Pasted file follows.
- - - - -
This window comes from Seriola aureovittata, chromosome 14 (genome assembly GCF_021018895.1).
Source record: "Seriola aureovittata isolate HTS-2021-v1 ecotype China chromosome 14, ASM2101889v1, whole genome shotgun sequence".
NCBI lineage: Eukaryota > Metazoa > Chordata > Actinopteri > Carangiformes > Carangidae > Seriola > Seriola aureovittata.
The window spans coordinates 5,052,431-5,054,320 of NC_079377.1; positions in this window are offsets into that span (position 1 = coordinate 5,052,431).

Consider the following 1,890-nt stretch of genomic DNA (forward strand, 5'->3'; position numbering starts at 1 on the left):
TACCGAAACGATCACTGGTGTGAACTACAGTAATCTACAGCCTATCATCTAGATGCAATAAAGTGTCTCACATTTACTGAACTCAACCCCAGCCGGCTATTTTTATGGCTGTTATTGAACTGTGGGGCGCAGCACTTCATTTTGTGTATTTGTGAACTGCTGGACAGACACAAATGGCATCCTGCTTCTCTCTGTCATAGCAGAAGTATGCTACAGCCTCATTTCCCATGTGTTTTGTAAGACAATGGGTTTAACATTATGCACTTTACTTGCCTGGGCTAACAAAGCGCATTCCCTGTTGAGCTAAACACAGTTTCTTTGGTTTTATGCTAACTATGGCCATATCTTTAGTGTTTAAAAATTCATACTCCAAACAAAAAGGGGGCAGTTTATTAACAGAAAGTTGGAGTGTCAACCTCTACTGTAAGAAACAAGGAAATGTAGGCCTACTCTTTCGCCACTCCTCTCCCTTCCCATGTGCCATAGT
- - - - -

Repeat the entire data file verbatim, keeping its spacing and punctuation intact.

This window comes from Seriola aureovittata, chromosome 14 (genome assembly GCF_021018895.1).
Source record: "Seriola aureovittata isolate HTS-2021-v1 ecotype China chromosome 14, ASM2101889v1, whole genome shotgun sequence".
NCBI lineage: Eukaryota > Metazoa > Chordata > Actinopteri > Carangiformes > Carangidae > Seriola > Seriola aureovittata.
The window spans coordinates 5,052,431-5,054,320 of NC_079377.1; positions in this window are offsets into that span (position 1 = coordinate 5,052,431).

Consider the following 1,890-nt stretch of genomic DNA (forward strand, 5'->3'; position numbering starts at 1 on the left):
TACCGAAACGATCACTGGTGTGAACTACAGTAATCTACAGCCTATCATCTAGATGCAATAAAGTGTCTCACATTTACTGAACTCAACCCCAGCCGGCTATTTTTATGGCTGTTATTGAACTGTGGGGCGCAGCACTTCATTTTGTGTATTTGTGAACTGCTGGACAGACACAAATGGCATCCTGCTTCTCTCTGTCATAGCAGAAGTATGCTACAGCCTCATTTCCCATGTGTTTTGTAAGACAATGGGTTTAACATTATGCACTTTACTTGCCTGGGCTAACAAAGCGCATTCCCTGTTGAGCTAAACACAGTTTCTTTGGTTTTATGCTAACTATGGCCATATCTTTAGTGTTTAAAAATTCATACTCCAAACAAAAAGGGGGCAGTTTATTAACAGAAAGTTGGAGTGTCAACCTCTACTGTAAGAAACAAGGAAATGTAGGCCTACTCTTTCGCCACTCCTCTCCCTTCCCATGTGCCATAGT